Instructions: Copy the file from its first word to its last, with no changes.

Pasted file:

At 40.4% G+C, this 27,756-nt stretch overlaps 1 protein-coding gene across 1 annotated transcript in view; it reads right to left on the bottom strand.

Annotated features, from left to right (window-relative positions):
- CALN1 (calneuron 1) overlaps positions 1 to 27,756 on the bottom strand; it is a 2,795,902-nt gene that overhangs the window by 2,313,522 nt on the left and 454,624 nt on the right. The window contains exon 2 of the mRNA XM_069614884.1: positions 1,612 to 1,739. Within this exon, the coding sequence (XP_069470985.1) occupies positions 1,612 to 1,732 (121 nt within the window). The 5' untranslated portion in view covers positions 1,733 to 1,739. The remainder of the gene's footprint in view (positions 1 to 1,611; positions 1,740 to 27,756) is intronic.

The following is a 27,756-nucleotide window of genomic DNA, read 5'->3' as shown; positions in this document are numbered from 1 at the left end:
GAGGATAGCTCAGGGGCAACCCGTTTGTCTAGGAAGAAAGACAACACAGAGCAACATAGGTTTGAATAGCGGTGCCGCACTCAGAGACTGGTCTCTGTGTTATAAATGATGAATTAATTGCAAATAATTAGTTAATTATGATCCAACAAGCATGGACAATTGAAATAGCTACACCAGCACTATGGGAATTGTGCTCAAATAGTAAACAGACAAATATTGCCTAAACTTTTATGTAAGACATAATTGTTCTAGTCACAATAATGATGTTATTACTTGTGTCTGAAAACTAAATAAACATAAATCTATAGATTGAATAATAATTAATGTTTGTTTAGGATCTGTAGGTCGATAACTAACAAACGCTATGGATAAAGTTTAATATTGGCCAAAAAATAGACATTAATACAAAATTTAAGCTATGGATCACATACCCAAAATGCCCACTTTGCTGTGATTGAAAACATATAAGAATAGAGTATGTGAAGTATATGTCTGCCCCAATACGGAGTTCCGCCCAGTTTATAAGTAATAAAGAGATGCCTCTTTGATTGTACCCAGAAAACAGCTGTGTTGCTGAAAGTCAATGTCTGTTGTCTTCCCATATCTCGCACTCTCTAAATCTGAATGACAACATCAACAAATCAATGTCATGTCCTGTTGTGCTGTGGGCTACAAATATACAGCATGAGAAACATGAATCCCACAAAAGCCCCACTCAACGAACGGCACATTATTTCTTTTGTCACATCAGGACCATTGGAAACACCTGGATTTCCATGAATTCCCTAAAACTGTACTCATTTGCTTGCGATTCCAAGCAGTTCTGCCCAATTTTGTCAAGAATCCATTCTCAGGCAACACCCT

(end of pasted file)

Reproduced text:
At 40.4% G+C, this 27,756-nt stretch overlaps 1 protein-coding gene across 1 annotated transcript in view; it reads right to left on the bottom strand.

Annotated features, from left to right (window-relative positions):
- CALN1 (calneuron 1) overlaps positions 1 to 27,756 on the bottom strand; it is a 2,795,902-nt gene that overhangs the window by 2,313,522 nt on the left and 454,624 nt on the right. The window contains exon 2 of the mRNA XM_069614884.1: positions 1,612 to 1,739. Within this exon, the coding sequence (XP_069470985.1) occupies positions 1,612 to 1,732 (121 nt within the window). The 5' untranslated portion in view covers positions 1,733 to 1,739. The remainder of the gene's footprint in view (positions 1 to 1,611; positions 1,740 to 27,756) is intronic.

The following is a 27,756-nucleotide window of genomic DNA, read 5'->3' as shown; positions in this document are numbered from 1 at the left end:
GAGGATAGCTCAGGGGCAACCCGTTTGTCTAGGAAGAAAGACAACACAGAGCAACATAGGTTTGAATAGCGGTGCCGCACTCAGAGACTGGTCTCTGTGTTATAAATGATGAATTAATTGCAAATAATTAGTTAATTATGATCCAACAAGCATGGACAATTGAAATAGCTACACCAGCACTATGGGAATTGTGCTCAAATAGTAAACAGACAAATATTGCCTAAACTTTTATGTAAGACATAATTGTTCTAGTCACAATAATGATGTTATTACTTGTGTCTGAAAACTAAATAAACATAAATCTATAGATTGAATAATAATTAATGTTTGTTTAGGATCTGTAGGTCGATAACTAACAAACGCTATGGATAAAGTTTAATATTGGCCAAAAAATAGACATTAATACAAAATTTAAGCTATGGATCACATACCCAAAATGCCCACTTTGCTGTGATTGAAAACATATAAGAATAGAGTATGTGAAGTATATGTCTGCCCCAATACGGAGTTCCGCCCAGTTTATAAGTAATAAAGAGATGCCTCTTTGATTGTACCCAGAAAACAGCTGTGTTGCTGAAAGTCAATGTCTGTTGTCTTCCCATATCTCGCACTCTCTAAATCTGAATGACAACATCAACAAATCAATGTCATGTCCTGTTGTGCTGTGGGCTACAAATATACAGCATGAGAAACATGAATCCCACAAAAGCCCCACTCAACGAACGGCACATTATTTCTTTTGTCACATCAGGACCATTGGAAACACCTGGATTTCCATGAATTCCCTAAAACTGTACTCATTTGCTTGCGATTCCAAGCAGTTCTGCCCAATTTTGTCAAGAATCCATTCTCAGGCAACACCCT